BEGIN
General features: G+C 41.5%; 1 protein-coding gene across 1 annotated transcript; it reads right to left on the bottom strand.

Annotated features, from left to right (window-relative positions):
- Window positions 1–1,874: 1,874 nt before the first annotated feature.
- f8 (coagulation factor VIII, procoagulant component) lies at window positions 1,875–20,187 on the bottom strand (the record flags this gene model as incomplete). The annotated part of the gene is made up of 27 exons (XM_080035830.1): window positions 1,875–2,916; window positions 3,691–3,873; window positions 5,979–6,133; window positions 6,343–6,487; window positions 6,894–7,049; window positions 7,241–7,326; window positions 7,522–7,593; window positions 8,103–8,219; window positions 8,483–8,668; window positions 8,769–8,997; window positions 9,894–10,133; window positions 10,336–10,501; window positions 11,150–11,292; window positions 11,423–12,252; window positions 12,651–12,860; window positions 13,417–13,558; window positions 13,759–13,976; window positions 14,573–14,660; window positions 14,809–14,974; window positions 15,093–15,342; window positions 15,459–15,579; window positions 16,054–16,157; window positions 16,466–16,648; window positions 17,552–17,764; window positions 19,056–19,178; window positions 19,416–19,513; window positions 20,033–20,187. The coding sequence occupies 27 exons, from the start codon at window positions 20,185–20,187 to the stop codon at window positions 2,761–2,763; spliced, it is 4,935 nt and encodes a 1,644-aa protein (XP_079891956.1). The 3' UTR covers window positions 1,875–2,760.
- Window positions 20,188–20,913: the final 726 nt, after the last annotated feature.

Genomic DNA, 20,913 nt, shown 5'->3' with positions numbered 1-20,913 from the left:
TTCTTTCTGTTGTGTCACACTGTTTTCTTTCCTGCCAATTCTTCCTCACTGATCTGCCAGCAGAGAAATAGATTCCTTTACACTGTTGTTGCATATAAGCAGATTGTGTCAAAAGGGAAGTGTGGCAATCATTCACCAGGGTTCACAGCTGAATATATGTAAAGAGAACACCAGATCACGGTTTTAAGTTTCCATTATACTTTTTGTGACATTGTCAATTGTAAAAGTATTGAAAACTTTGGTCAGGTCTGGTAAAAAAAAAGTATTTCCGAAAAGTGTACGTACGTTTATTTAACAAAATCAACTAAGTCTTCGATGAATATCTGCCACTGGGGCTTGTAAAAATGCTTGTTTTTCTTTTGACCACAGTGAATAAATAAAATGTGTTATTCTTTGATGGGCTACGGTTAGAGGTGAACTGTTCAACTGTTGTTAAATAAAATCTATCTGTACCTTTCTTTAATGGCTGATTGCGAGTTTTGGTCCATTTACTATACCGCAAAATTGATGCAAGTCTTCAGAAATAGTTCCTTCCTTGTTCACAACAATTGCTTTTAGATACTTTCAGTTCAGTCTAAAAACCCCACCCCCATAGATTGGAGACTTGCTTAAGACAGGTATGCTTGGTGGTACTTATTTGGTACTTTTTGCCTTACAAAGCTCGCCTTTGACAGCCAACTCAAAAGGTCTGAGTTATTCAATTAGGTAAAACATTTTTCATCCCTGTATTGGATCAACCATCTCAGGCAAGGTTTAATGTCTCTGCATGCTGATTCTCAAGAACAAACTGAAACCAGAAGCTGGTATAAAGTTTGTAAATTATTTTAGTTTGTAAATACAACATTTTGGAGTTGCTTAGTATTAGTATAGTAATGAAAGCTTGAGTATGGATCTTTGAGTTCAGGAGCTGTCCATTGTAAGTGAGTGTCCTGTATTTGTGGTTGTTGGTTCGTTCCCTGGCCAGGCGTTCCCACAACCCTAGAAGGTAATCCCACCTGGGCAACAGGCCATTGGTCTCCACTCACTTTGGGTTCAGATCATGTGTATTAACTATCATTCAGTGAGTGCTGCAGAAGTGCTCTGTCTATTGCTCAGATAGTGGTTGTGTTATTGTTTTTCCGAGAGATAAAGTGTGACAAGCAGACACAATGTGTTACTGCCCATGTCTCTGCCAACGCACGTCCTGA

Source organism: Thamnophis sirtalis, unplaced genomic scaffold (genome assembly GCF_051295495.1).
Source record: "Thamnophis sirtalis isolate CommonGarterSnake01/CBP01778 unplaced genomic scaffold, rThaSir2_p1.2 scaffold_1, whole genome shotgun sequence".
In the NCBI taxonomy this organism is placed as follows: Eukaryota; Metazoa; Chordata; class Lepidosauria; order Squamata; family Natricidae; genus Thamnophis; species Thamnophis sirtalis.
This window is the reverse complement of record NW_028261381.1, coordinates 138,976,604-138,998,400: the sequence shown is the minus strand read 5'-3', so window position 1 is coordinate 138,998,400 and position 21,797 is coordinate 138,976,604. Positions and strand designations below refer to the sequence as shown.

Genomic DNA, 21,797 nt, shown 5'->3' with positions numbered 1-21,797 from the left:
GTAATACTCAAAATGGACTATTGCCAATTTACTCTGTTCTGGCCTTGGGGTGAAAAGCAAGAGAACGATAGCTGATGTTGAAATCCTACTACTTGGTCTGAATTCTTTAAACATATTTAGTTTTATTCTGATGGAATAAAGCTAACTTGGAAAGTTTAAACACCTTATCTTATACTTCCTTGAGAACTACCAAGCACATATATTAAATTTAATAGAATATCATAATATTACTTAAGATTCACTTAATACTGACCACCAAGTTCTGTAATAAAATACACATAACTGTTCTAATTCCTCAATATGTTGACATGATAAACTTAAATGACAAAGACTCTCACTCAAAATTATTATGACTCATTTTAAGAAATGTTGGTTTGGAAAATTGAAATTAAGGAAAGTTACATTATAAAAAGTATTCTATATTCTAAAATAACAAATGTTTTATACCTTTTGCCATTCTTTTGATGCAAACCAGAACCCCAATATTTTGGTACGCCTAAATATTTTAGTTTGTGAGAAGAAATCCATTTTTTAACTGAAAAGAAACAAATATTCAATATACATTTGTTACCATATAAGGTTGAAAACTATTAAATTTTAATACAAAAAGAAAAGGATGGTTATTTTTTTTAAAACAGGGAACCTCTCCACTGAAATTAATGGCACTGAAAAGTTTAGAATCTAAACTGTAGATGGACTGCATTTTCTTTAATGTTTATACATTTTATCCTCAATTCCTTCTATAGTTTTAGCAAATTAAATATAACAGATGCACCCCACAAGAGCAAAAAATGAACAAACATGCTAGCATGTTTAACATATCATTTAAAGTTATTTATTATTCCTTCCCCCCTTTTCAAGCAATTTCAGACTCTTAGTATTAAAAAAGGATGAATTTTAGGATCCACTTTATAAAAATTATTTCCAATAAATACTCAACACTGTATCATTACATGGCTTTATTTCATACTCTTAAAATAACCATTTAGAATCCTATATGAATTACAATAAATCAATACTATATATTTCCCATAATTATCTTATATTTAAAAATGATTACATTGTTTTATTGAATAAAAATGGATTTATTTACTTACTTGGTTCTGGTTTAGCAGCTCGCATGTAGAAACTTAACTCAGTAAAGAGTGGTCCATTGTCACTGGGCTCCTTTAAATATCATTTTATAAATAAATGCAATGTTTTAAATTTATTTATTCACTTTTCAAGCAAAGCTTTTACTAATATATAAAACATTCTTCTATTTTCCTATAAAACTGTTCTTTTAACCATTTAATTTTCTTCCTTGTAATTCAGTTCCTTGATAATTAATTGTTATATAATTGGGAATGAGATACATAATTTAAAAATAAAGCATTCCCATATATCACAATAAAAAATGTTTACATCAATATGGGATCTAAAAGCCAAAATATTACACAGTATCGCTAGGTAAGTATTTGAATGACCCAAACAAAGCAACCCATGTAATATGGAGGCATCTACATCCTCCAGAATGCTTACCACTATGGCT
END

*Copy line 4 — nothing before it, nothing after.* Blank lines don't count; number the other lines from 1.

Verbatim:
- f8 (coagulation factor VIII, procoagulant component) lies at window positions 1,875–20,187 on the bottom strand (the record flags this gene model as incomplete). The annotated part of the gene is made up of 27 exons (XM_080035830.1): window positions 1,875–2,916; window positions 3,691–3,873; window positions 5,979–6,133; window positions 6,343–6,487; window positions 6,894–7,049; window positions 7,241–7,326; window positions 7,522–7,593; window positions 8,103–8,219; window positions 8,483–8,668; window positions 8,769–8,997; window positions 9,894–10,133; window positions 10,336–10,501; window positions 11,150–11,292; window positions 11,423–12,252; window positions 12,651–12,860; window positions 13,417–13,558; window positions 13,759–13,976; window positions 14,573–14,660; window positions 14,809–14,974; window positions 15,093–15,342; window positions 15,459–15,579; window positions 16,054–16,157; window positions 16,466–16,648; window positions 17,552–17,764; window positions 19,056–19,178; window positions 19,416–19,513; window positions 20,033–20,187. The coding sequence occupies 27 exons, from the start codon at window positions 20,185–20,187 to the stop codon at window positions 2,761–2,763; spliced, it is 4,935 nt and encodes a 1,644-aa protein (XP_079891956.1). The 3' UTR covers window positions 1,875–2,760.